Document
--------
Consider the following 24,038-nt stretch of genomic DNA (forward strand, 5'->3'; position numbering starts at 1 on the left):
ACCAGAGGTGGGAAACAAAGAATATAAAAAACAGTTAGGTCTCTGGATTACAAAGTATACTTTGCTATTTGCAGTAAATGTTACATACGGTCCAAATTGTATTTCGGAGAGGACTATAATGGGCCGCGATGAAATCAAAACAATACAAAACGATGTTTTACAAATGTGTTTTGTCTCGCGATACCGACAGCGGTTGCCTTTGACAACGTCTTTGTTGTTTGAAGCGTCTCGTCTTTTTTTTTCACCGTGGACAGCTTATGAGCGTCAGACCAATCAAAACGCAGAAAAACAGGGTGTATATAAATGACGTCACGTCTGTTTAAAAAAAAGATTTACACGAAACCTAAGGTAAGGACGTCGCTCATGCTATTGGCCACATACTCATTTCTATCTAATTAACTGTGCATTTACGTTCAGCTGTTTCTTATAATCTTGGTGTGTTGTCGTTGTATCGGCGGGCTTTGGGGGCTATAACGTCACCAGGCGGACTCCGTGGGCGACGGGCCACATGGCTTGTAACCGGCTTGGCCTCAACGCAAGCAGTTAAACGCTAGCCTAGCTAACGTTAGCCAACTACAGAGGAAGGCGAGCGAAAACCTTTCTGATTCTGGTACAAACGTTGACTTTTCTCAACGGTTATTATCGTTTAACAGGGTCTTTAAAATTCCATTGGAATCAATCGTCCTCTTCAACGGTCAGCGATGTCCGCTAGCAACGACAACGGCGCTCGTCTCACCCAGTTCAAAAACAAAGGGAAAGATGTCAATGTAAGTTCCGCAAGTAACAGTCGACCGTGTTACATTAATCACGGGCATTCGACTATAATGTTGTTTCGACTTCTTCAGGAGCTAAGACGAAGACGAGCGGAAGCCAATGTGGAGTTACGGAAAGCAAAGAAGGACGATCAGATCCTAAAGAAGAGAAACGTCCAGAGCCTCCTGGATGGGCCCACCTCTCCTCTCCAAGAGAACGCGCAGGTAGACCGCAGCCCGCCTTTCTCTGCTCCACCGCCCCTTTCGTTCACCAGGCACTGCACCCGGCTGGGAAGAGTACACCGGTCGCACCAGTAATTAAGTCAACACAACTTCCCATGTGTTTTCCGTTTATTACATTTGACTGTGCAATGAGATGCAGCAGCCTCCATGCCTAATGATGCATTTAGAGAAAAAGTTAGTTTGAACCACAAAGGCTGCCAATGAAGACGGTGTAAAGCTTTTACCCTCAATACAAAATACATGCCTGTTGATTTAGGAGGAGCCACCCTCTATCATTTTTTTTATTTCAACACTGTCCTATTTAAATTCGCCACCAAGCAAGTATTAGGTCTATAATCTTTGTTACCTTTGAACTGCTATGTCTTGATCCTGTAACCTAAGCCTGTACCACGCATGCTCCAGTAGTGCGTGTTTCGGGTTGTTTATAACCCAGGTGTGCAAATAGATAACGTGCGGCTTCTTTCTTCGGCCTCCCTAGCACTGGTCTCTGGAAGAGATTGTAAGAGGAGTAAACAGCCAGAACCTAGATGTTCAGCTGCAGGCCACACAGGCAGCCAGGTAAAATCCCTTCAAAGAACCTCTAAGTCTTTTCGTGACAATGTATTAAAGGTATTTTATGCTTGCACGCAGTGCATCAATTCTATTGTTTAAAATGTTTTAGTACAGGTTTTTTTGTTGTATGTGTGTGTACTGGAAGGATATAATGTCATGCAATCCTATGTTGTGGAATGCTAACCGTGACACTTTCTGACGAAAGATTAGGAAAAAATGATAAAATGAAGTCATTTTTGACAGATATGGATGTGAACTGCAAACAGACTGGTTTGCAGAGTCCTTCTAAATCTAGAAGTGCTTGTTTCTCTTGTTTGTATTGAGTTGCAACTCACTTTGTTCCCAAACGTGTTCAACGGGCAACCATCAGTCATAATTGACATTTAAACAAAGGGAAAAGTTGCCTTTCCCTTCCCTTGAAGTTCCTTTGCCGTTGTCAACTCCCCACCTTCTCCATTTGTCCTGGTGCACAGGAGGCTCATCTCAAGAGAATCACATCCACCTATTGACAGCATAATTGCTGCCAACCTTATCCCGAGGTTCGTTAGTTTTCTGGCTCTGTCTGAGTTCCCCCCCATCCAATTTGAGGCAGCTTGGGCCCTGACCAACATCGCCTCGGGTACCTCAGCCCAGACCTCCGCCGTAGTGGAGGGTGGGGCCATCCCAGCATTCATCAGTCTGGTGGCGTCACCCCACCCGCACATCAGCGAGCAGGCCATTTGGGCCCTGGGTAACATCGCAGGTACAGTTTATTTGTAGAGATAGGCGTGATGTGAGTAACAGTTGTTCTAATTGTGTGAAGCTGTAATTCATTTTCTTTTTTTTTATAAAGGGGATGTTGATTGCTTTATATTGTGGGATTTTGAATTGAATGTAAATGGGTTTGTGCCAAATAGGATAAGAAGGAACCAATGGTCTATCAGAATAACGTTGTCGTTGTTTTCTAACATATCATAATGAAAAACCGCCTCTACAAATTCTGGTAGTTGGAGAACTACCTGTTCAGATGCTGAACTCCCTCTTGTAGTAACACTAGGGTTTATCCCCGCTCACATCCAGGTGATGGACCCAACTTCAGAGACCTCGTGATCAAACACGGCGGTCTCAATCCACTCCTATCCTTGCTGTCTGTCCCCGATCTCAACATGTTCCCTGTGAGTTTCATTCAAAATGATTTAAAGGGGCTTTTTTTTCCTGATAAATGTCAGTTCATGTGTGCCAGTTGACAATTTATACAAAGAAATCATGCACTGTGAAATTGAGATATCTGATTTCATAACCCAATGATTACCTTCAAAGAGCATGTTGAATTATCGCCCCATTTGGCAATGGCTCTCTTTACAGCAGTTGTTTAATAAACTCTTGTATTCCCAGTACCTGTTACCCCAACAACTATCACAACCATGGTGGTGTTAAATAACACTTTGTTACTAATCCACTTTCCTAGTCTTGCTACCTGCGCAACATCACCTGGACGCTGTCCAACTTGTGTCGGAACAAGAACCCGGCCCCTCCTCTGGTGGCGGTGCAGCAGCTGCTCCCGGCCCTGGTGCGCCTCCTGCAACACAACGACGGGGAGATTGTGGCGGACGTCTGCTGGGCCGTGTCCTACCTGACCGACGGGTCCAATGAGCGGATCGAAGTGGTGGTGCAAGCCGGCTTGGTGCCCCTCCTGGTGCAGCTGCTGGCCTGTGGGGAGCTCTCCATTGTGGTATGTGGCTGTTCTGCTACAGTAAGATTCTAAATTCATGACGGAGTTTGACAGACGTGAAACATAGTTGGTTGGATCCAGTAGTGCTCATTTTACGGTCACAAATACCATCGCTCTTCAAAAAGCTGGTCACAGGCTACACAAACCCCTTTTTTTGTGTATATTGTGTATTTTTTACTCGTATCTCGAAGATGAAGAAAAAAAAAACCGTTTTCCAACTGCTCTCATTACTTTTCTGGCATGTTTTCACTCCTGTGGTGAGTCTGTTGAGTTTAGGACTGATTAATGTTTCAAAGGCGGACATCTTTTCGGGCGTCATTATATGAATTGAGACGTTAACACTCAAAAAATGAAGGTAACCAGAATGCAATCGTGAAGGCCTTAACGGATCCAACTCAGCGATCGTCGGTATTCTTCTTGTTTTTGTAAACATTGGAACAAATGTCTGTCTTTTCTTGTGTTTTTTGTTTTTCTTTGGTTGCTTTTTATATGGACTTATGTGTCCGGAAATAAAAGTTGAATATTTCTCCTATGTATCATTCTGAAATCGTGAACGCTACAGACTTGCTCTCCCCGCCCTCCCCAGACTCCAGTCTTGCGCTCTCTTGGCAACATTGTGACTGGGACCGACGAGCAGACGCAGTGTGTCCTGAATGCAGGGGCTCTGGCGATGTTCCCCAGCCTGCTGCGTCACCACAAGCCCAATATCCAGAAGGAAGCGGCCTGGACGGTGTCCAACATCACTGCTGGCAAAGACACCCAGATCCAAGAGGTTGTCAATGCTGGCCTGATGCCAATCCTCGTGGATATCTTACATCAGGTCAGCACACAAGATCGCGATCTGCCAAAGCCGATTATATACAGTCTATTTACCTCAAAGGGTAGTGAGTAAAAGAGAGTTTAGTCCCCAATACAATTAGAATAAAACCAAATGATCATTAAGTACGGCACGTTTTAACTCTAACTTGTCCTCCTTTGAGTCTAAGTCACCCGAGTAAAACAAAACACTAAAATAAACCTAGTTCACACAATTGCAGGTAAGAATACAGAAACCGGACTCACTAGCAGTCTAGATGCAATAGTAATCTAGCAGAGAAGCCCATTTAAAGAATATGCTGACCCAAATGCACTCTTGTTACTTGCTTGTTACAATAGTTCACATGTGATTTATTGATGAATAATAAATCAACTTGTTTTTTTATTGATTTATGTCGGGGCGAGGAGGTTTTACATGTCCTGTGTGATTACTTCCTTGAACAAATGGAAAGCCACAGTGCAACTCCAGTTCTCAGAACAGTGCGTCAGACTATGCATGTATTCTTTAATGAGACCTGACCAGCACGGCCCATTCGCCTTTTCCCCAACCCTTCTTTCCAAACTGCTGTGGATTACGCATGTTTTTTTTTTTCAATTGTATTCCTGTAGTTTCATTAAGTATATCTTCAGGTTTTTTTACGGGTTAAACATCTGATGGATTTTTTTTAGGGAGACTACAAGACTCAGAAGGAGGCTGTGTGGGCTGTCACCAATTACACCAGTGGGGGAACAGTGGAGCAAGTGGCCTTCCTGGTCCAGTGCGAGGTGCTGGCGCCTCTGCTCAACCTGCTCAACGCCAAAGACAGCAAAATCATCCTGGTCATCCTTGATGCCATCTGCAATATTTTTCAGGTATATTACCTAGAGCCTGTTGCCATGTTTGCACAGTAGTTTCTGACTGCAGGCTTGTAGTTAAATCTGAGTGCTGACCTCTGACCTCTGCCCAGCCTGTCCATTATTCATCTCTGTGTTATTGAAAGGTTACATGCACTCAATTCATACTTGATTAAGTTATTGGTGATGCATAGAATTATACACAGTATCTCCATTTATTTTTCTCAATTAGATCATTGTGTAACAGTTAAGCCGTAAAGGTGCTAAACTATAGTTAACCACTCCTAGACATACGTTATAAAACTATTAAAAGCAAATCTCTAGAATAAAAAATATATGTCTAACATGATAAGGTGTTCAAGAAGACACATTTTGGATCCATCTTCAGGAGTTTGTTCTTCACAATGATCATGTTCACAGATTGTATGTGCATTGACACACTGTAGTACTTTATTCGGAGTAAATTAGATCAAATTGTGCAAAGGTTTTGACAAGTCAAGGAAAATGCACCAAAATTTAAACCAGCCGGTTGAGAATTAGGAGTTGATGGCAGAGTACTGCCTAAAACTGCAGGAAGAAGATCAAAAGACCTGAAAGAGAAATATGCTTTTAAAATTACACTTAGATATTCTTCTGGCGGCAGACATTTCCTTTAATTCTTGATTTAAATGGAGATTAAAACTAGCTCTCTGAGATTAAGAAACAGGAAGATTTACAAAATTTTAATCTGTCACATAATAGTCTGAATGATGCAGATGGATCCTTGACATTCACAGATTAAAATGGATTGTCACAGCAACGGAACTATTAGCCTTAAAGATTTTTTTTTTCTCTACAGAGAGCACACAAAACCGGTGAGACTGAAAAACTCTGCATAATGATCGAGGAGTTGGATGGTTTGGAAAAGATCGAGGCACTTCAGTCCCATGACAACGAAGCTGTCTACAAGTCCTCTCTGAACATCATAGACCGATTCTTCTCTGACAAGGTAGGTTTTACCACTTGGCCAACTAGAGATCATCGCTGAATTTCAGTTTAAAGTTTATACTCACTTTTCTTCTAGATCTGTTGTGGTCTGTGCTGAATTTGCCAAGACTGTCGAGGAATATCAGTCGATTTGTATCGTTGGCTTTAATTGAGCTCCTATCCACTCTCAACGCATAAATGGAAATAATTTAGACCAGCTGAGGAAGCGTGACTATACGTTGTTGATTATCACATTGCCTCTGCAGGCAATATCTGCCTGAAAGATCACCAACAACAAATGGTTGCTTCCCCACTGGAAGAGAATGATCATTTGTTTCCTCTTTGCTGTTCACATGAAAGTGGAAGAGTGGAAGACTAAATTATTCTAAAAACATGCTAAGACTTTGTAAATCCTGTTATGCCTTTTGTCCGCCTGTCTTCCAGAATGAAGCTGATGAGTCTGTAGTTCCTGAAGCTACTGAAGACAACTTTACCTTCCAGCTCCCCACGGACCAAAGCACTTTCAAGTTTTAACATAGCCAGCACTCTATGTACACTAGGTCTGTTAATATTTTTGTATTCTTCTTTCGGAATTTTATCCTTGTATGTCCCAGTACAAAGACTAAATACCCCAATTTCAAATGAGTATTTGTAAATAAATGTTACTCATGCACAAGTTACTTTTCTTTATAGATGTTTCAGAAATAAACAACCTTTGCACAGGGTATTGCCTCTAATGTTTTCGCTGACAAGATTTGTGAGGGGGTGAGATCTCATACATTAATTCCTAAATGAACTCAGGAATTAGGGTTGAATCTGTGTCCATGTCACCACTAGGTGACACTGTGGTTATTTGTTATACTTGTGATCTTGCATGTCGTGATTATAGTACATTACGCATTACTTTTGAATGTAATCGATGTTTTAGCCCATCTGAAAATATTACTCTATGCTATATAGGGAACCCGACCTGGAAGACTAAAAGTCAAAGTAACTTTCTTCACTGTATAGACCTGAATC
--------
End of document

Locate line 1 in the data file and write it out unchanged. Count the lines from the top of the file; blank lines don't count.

Consider the following 24,038-nt stretch of genomic DNA (forward strand, 5'->3'; position numbering starts at 1 on the left):